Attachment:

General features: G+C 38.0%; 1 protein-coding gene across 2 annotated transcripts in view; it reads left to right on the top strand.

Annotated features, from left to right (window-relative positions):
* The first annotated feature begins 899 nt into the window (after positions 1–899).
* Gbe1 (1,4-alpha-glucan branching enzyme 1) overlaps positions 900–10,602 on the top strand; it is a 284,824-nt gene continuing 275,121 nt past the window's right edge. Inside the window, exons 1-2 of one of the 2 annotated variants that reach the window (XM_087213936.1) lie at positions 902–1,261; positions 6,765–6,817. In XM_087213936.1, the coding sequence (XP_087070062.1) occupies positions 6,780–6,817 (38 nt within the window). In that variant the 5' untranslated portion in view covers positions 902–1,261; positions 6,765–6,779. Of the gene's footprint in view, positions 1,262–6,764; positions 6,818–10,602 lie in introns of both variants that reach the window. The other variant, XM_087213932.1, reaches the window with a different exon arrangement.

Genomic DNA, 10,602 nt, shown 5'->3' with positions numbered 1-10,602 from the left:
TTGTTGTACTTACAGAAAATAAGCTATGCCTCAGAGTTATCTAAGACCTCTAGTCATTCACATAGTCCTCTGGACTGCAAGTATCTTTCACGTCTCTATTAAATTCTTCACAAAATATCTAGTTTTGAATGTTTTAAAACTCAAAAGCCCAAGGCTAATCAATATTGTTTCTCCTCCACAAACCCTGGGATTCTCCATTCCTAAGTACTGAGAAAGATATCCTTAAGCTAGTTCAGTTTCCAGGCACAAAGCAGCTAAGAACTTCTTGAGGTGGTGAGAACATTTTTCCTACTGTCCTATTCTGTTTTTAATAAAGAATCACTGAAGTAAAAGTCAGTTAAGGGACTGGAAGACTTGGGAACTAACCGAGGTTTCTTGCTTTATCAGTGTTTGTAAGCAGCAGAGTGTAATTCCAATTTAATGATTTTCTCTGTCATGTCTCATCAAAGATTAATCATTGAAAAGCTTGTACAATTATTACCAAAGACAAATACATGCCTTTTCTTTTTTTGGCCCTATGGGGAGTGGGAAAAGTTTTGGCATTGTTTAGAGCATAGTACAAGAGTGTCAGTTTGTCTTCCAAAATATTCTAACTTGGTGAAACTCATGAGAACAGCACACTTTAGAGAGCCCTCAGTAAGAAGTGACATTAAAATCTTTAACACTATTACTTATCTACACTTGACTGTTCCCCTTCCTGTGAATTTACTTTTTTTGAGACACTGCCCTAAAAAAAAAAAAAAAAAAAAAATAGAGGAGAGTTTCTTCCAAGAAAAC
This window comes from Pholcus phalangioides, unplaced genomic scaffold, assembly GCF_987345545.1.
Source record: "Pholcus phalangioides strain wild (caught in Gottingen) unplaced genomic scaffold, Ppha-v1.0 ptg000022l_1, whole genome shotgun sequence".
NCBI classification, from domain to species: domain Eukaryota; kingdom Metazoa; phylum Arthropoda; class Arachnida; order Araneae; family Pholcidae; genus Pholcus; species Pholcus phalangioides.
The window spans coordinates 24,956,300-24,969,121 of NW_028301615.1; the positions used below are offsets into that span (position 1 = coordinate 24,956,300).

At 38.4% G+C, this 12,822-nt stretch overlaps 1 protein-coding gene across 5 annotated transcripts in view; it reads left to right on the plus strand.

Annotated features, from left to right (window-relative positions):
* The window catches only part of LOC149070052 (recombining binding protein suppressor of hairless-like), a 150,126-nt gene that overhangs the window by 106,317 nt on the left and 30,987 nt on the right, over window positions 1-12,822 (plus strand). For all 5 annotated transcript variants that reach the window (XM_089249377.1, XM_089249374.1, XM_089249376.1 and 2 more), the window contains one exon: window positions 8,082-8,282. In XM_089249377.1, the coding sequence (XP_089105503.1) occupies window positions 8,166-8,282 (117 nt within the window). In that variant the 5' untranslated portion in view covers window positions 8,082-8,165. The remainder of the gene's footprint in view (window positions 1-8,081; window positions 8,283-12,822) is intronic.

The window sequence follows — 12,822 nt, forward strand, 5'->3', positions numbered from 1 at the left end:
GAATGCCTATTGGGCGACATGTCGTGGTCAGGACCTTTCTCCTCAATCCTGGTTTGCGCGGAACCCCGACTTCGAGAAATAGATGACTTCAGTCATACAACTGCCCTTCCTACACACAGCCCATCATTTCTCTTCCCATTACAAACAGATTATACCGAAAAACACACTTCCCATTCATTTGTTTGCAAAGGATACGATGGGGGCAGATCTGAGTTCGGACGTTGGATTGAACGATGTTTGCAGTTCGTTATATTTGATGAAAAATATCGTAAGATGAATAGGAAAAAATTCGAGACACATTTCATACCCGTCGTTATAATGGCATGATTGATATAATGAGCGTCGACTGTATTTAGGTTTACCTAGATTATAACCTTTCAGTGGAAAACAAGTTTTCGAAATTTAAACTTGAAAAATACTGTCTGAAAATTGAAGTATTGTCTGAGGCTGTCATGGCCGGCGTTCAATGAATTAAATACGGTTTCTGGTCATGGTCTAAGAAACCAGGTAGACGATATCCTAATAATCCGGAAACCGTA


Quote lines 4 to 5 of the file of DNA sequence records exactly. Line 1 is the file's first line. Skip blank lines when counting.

* Gbe1 (1,4-alpha-glucan branching enzyme 1) overlaps positions 900–10,602 on the top strand; it is a 284,824-nt gene continuing 275,121 nt past the window's right edge. Inside the window, exons 1-2 of one of the 2 annotated variants that reach the window (XM_087213936.1) lie at positions 902–1,261; positions 6,765–6,817. In XM_087213936.1, the coding sequence (XP_087070062.1) occupies positions 6,780–6,817 (38 nt within the window). In that variant the 5' untranslated portion in view covers positions 902–1,261; positions 6,765–6,779. Of the gene's footprint in view, positions 1,262–6,764; positions 6,818–10,602 lie in introns of both variants that reach the window. The other variant, XM_087213932.1, reaches the window with a different exon arrangement.

Genomic DNA, 10,602 nt, shown 5'->3' with positions numbered 1-10,602 from the left: